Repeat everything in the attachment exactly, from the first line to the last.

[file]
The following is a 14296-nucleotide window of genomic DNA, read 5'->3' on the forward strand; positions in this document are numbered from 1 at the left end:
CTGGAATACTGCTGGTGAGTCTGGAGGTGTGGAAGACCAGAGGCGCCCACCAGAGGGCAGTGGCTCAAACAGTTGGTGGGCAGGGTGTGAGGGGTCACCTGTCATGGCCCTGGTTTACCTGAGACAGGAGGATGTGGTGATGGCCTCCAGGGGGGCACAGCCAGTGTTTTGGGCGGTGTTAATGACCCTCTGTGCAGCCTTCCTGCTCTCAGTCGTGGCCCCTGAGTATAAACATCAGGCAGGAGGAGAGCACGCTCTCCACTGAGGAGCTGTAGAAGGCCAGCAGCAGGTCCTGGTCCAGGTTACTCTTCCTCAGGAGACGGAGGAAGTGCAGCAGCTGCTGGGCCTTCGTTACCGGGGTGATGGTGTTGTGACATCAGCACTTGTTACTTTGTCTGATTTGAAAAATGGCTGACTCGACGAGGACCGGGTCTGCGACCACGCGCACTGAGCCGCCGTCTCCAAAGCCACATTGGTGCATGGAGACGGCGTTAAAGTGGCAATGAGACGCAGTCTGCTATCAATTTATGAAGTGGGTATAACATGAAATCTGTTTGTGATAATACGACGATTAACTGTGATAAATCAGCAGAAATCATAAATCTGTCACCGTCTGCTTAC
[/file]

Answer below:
The following is a 14296-nucleotide window of genomic DNA, read 5'->3' on the forward strand; positions in this document are numbered from 1 at the left end:
CTGGAATACTGCTGGTGAGTCTGGAGGTGTGGAAGACCAGAGGCGCCCACCAGAGGGCAGTGGCTCAAACAGTTGGTGGGCAGGGTGTGAGGGGTCACCTGTCATGGCCCTGGTTTACCTGAGACAGGAGGATGTGGTGATGGCCTCCAGGGGGGCACAGCCAGTGTTTTGGGCGGTGTTAATGACCCTCTGTGCAGCCTTCCTGCTCTCAGTCGTGGCCCCTGAGTATAAACATCAGGCAGGAGGAGAGCACGCTCTCCACTGAGGAGCTGTAGAAGGCCAGCAGCAGGTCCTGGTCCAGGTTACTCTTCCTCAGGAGACGGAGGAAGTGCAGCAGCTGCTGGGCCTTCGTTACCGGGGTGATGGTGTTGTGACATCAGCACTTGTTACTTTGTCTGATTTGAAAAATGGCTGACTCGACGAGGACCGGGTCTGCGACCACGCGCACTGAGCCGCCGTCTCCAAAGCCACATTGGTGCATGGAGACGGCGTTAAAGTGGCAATGAGACGCAGTCTGCTATCAATTTATGAAGTGGGTATAACATGAAATCTGTTTGTGATAATACGACGATTAACTGTGATAAATCAGCAGAAATCATAAATCTGTCACCGTCTGCTTAC